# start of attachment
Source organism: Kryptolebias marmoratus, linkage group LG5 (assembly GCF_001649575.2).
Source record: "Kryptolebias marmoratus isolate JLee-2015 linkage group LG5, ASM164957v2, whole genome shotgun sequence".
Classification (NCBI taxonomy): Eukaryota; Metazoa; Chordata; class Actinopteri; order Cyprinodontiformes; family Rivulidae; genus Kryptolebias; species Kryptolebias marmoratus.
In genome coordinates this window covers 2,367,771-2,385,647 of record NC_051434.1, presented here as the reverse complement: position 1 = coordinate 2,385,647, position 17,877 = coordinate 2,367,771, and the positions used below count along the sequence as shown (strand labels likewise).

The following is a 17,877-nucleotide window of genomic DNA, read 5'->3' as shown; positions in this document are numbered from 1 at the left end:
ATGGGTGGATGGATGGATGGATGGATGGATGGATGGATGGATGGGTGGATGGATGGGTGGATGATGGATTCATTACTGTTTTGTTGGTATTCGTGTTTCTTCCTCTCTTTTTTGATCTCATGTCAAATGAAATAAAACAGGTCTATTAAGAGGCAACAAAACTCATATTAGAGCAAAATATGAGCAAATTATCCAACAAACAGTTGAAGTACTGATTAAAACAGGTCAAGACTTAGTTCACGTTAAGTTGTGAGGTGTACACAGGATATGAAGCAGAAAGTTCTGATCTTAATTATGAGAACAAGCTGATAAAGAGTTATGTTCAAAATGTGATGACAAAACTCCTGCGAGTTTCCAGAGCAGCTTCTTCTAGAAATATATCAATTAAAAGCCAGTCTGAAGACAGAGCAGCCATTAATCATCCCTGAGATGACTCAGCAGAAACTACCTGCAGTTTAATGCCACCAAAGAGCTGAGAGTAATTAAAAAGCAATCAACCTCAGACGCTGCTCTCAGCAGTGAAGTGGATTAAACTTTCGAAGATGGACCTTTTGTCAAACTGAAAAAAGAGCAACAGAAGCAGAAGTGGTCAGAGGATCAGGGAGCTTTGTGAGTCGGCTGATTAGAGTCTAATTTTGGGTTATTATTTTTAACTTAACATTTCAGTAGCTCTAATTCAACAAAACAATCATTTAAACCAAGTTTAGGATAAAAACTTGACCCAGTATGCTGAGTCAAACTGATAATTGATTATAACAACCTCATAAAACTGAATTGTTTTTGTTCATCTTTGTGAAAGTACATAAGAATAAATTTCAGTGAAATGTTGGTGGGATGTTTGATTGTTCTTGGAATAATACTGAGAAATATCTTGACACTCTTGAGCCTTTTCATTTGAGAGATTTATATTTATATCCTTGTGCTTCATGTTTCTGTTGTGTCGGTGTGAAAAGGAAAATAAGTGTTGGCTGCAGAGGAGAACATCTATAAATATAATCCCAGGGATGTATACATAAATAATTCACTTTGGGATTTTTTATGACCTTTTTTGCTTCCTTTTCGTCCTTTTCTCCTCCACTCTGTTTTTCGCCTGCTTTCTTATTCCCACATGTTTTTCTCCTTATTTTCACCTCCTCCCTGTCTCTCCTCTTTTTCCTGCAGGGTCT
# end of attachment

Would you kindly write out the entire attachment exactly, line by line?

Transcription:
Source organism: Kryptolebias marmoratus, linkage group LG5 (assembly GCF_001649575.2).
Source record: "Kryptolebias marmoratus isolate JLee-2015 linkage group LG5, ASM164957v2, whole genome shotgun sequence".
Classification (NCBI taxonomy): Eukaryota; Metazoa; Chordata; class Actinopteri; order Cyprinodontiformes; family Rivulidae; genus Kryptolebias; species Kryptolebias marmoratus.
In genome coordinates this window covers 2,367,771-2,385,647 of record NC_051434.1, presented here as the reverse complement: position 1 = coordinate 2,385,647, position 17,877 = coordinate 2,367,771, and the positions used below count along the sequence as shown (strand labels likewise).

The following is a 17,877-nucleotide window of genomic DNA, read 5'->3' as shown; positions in this document are numbered from 1 at the left end:
ATGGGTGGATGGATGGATGGATGGATGGATGGATGGATGGATGGGTGGATGGATGGGTGGATGATGGATTCATTACTGTTTTGTTGGTATTCGTGTTTCTTCCTCTCTTTTTTGATCTCATGTCAAATGAAATAAAACAGGTCTATTAAGAGGCAACAAAACTCATATTAGAGCAAAATATGAGCAAATTATCCAACAAACAGTTGAAGTACTGATTAAAACAGGTCAAGACTTAGTTCACGTTAAGTTGTGAGGTGTACACAGGATATGAAGCAGAAAGTTCTGATCTTAATTATGAGAACAAGCTGATAAAGAGTTATGTTCAAAATGTGATGACAAAACTCCTGCGAGTTTCCAGAGCAGCTTCTTCTAGAAATATATCAATTAAAAGCCAGTCTGAAGACAGAGCAGCCATTAATCATCCCTGAGATGACTCAGCAGAAACTACCTGCAGTTTAATGCCACCAAAGAGCTGAGAGTAATTAAAAAGCAATCAACCTCAGACGCTGCTCTCAGCAGTGAAGTGGATTAAACTTTCGAAGATGGACCTTTTGTCAAACTGAAAAAAGAGCAACAGAAGCAGAAGTGGTCAGAGGATCAGGGAGCTTTGTGAGTCGGCTGATTAGAGTCTAATTTTGGGTTATTATTTTTAACTTAACATTTCAGTAGCTCTAATTCAACAAAACAATCATTTAAACCAAGTTTAGGATAAAAACTTGACCCAGTATGCTGAGTCAAACTGATAATTGATTATAACAACCTCATAAAACTGAATTGTTTTTGTTCATCTTTGTGAAAGTACATAAGAATAAATTTCAGTGAAATGTTGGTGGGATGTTTGATTGTTCTTGGAATAATACTGAGAAATATCTTGACACTCTTGAGCCTTTTCATTTGAGAGATTTATATTTATATCCTTGTGCTTCATGTTTCTGTTGTGTCGGTGTGAAAAGGAAAATAAGTGTTGGCTGCAGAGGAGAACATCTATAAATATAATCCCAGGGATGTATACATAAATAATTCACTTTGGGATTTTTTATGACCTTTTTTGCTTCCTTTTCGTCCTTTTCTCCTCCACTCTGTTTTTCGCCTGCTTTCTTATTCCCACATGTTTTTCTCCTTATTTTCACCTCCTCCCTGTCTCTCCTCTTTTTCCTGCAGGGTCT